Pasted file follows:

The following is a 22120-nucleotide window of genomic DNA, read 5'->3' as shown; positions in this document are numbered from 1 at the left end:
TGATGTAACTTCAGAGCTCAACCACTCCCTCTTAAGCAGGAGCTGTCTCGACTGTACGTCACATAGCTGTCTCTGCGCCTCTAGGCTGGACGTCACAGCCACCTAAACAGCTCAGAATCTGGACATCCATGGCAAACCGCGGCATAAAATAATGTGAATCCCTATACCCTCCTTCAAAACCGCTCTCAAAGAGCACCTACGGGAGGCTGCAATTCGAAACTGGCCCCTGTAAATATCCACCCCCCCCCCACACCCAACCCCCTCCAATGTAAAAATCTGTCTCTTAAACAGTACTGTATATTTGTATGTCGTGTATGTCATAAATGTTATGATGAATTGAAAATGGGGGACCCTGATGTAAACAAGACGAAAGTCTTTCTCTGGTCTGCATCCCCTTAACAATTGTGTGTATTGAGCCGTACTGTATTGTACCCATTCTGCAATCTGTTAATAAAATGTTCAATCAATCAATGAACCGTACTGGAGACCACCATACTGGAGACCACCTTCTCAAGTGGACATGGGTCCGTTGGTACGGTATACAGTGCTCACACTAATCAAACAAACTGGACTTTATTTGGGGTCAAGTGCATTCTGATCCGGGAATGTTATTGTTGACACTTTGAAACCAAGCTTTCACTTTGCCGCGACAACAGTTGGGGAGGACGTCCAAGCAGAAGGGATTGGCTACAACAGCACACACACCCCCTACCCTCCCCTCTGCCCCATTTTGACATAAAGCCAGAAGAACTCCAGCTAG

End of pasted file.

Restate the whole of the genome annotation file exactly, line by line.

The following is a 22120-nucleotide window of genomic DNA, read 5'->3' as shown; positions in this document are numbered from 1 at the left end:
TGATGTAACTTCAGAGCTCAACCACTCCCTCTTAAGCAGGAGCTGTCTCGACTGTACGTCACATAGCTGTCTCTGCGCCTCTAGGCTGGACGTCACAGCCACCTAAACAGCTCAGAATCTGGACATCCATGGCAAACCGCGGCATAAAATAATGTGAATCCCTATACCCTCCTTCAAAACCGCTCTCAAAGAGCACCTACGGGAGGCTGCAATTCGAAACTGGCCCCTGTAAATATCCACCCCCCCCCCACACCCAACCCCCTCCAATGTAAAAATCTGTCTCTTAAACAGTACTGTATATTTGTATGTCGTGTATGTCATAAATGTTATGATGAATTGAAAATGGGGGACCCTGATGTAAACAAGACGAAAGTCTTTCTCTGGTCTGCATCCCCTTAACAATTGTGTGTATTGAGCCGTACTGTATTGTACCCATTCTGCAATCTGTTAATAAAATGTTCAATCAATCAATGAACCGTACTGGAGACCACCATACTGGAGACCACCTTCTCAAGTGGACATGGGTCCGTTGGTACGGTATACAGTGCTCACACTAATCAAACAAACTGGACTTTATTTGGGGTCAAGTGCATTCTGATCCGGGAATGTTATTGTTGACACTTTGAAACCAAGCTTTCACTTTGCCGCGACAACAGTTGGGGAGGACGTCCAAGCAGAAGGGATTGGCTACAACAGCACACACACCCCCTACCCTCCCCTCTGCCCCATTTTGACATAAAGCCAGAAGAACTCCAGCTAG